The second of the Wright Brothers' series of gliders was made in 1901 and was an enlarged version of their 1900 glider, with its design based heavily on the research notes of early aeronautical pioneer Otto Lilienthal.
Test flown in the summer of 1902, the third glider built by the Wright Brothers is widely acknowledged by aviation historians to be the world's first practical aircraft. Based on wind tunnel tests the Wrights had performed after the flights of their 1901 glider, improvements incorporated into the design of the 1902 glider included, most significantly, a simple vertical control surface – a rudder.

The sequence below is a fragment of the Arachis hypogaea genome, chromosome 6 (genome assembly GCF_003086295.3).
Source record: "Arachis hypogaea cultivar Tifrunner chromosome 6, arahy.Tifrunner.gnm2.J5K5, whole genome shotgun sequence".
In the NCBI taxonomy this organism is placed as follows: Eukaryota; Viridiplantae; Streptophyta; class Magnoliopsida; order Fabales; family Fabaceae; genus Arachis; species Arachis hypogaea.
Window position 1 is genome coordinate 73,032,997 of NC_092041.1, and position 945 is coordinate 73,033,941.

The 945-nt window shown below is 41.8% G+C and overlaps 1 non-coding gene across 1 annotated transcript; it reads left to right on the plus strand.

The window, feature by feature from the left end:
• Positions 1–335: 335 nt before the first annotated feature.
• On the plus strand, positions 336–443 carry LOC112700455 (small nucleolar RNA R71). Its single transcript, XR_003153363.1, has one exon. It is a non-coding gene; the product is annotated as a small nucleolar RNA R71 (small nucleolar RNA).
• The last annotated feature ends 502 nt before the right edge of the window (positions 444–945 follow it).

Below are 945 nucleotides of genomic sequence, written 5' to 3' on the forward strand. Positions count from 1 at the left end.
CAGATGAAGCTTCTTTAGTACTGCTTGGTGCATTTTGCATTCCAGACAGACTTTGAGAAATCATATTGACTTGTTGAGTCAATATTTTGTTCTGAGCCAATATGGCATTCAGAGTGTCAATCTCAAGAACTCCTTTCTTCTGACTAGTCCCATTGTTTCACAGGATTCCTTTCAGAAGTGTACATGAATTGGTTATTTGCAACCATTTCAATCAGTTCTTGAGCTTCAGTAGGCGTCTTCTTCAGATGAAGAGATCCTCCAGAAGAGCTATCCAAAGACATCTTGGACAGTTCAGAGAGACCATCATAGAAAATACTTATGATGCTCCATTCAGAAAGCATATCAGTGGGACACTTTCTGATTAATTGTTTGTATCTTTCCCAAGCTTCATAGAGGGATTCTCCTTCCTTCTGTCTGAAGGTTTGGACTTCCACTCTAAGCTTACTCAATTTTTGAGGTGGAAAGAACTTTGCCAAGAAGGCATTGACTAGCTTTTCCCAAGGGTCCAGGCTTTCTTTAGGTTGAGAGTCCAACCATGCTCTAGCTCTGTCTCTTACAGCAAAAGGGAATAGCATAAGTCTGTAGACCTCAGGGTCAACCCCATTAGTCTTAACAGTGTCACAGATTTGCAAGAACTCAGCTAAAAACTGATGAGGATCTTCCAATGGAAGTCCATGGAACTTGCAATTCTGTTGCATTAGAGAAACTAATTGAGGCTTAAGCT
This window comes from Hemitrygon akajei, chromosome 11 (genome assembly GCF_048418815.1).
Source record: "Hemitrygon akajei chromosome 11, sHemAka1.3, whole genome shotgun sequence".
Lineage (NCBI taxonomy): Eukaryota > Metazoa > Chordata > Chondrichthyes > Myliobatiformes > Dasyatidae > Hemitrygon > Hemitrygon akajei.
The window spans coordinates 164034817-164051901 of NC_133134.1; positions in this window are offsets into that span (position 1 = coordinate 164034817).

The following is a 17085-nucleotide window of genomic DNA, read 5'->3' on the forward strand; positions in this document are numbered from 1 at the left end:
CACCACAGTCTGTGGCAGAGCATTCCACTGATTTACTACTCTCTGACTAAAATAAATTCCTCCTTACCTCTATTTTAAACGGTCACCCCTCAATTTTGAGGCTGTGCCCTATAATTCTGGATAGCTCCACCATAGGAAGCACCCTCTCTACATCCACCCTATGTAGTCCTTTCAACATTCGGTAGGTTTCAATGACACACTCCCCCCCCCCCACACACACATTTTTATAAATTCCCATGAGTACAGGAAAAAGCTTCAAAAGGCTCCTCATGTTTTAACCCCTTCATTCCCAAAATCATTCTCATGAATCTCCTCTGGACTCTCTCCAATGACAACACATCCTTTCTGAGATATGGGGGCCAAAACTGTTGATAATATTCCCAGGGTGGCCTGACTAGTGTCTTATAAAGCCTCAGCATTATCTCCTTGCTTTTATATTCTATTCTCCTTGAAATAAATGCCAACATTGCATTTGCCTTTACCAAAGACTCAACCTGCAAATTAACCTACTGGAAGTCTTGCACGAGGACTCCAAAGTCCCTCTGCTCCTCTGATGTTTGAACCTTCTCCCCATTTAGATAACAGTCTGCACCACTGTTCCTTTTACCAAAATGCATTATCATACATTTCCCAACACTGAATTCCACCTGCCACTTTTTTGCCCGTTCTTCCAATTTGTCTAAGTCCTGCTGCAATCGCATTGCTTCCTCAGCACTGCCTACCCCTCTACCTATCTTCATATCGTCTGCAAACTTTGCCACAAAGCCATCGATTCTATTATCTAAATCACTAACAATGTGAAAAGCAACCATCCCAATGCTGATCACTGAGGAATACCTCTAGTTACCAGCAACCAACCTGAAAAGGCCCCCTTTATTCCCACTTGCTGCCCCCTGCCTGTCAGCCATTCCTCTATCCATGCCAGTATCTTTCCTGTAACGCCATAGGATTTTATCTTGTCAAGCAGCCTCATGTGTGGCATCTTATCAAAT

Though neither swift in speed nor elegant in appearance, the Aeronca C-3 produced a mass of devoted owners who loved their ungainly appearance and the sheer pleasure they offered at low expense. Designed for simple, low-cost fair weather flying fun, the C-3's walrus-like appearance generated such nicknames as Flying Bathtub and Airknocker.
The Albatros fighter series consisting of D. I through D. Va models were the primary German fighter aircraft of World War I. The D. I model was introduced in September 1916, just as the first German fighter squadrons were being formed.
Apollo 9 is the one of only two Apollo Command Modules flown in space on display west of the Rocky Mountains. The spacecraft was moved on May 18, 2004 from its former home at the Michigan Space and Science Center, where it had been on exhibit for more than two decades, and carefully transported to the San Diego Air & Space Museum. The exhibit opened to the public on July 21, 2004 - the day after the 35th anniversary of the first manned lunar landing.